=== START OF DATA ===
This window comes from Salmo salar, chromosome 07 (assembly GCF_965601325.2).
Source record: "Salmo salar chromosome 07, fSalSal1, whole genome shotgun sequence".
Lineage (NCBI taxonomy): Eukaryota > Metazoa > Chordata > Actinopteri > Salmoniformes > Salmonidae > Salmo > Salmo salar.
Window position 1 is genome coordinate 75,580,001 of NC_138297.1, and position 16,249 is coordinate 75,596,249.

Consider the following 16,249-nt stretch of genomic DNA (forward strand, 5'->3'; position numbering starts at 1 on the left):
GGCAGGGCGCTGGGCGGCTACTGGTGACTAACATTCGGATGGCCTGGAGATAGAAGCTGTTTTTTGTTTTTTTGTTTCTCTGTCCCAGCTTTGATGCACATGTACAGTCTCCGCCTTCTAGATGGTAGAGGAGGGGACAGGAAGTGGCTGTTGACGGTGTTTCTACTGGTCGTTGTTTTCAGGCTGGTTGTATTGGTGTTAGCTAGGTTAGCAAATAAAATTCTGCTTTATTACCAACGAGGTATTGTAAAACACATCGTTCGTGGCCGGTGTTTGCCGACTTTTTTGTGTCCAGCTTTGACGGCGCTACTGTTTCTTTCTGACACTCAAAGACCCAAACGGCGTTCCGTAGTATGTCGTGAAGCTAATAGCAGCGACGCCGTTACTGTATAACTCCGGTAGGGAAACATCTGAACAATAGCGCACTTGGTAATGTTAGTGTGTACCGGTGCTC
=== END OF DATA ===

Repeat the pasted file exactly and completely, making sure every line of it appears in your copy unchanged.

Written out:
This window comes from Salmo salar, chromosome 07 (assembly GCF_965601325.2).
Source record: "Salmo salar chromosome 07, fSalSal1, whole genome shotgun sequence".
Lineage (NCBI taxonomy): Eukaryota > Metazoa > Chordata > Actinopteri > Salmoniformes > Salmonidae > Salmo > Salmo salar.
Window position 1 is genome coordinate 75,580,001 of NC_138297.1, and position 16,249 is coordinate 75,596,249.

Consider the following 16,249-nt stretch of genomic DNA (forward strand, 5'->3'; position numbering starts at 1 on the left):
GGCAGGGCGCTGGGCGGCTACTGGTGACTAACATTCGGATGGCCTGGAGATAGAAGCTGTTTTTTGTTTTTTTGTTTCTCTGTCCCAGCTTTGATGCACATGTACAGTCTCCGCCTTCTAGATGGTAGAGGAGGGGACAGGAAGTGGCTGTTGACGGTGTTTCTACTGGTCGTTGTTTTCAGGCTGGTTGTATTGGTGTTAGCTAGGTTAGCAAATAAAATTCTGCTTTATTACCAACGAGGTATTGTAAAACACATCGTTCGTGGCCGGTGTTTGCCGACTTTTTTGTGTCCAGCTTTGACGGCGCTACTGTTTCTTTCTGACACTCAAAGACCCAAACGGCGTTCCGTAGTATGTCGTGAAGCTAATAGCAGCGACGCCGTTACTGTATAACTCCGGTAGGGAAACATCTGAACAATAGCGCACTTGGTAATGTTAGTGTGTACCGGTGCTC